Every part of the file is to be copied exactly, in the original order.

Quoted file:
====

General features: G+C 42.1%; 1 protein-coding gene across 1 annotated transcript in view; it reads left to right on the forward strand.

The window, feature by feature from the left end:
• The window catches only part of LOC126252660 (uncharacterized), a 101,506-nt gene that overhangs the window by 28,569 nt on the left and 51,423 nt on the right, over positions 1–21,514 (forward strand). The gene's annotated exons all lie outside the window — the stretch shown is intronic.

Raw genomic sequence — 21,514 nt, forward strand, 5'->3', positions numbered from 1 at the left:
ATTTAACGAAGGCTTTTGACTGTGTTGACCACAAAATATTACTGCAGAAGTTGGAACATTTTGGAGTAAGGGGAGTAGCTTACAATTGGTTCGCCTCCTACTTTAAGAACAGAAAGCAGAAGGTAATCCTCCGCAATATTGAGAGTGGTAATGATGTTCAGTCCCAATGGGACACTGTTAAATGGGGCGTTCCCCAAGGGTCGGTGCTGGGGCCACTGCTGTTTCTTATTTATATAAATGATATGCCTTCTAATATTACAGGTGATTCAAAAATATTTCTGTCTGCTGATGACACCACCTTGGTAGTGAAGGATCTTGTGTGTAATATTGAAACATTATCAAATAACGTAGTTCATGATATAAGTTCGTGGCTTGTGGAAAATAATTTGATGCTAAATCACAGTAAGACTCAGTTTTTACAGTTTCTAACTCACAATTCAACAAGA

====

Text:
General features: G+C 42.1%; 1 protein-coding gene across 1 annotated transcript in view; it reads left to right on the forward strand.

The window, feature by feature from the left end:
• The window catches only part of LOC126252660 (uncharacterized), a 101,506-nt gene that overhangs the window by 28,569 nt on the left and 51,423 nt on the right, over positions 1–21,514 (forward strand). The gene's annotated exons all lie outside the window — the stretch shown is intronic.

Raw genomic sequence — 21,514 nt, forward strand, 5'->3', positions numbered from 1 at the left:
ATTTAACGAAGGCTTTTGACTGTGTTGACCACAAAATATTACTGCAGAAGTTGGAACATTTTGGAGTAAGGGGAGTAGCTTACAATTGGTTCGCCTCCTACTTTAAGAACAGAAAGCAGAAGGTAATCCTCCGCAATATTGAGAGTGGTAATGATGTTCAGTCCCAATGGGACACTGTTAAATGGGGCGTTCCCCAAGGGTCGGTGCTGGGGCCACTGCTGTTTCTTATTTATATAAATGATATGCCTTCTAATATTACAGGTGATTCAAAAATATTTCTGTCTGCTGATGACACCACCTTGGTAGTGAAGGATCTTGTGTGTAATATTGAAACATTATCAAATAACGTAGTTCATGATATAAGTTCGTGGCTTGTGGAAAATAATTTGATGCTAAATCACAGTAAGACTCAGTTTTTACAGTTTCTAACTCACAATTCAACAAGA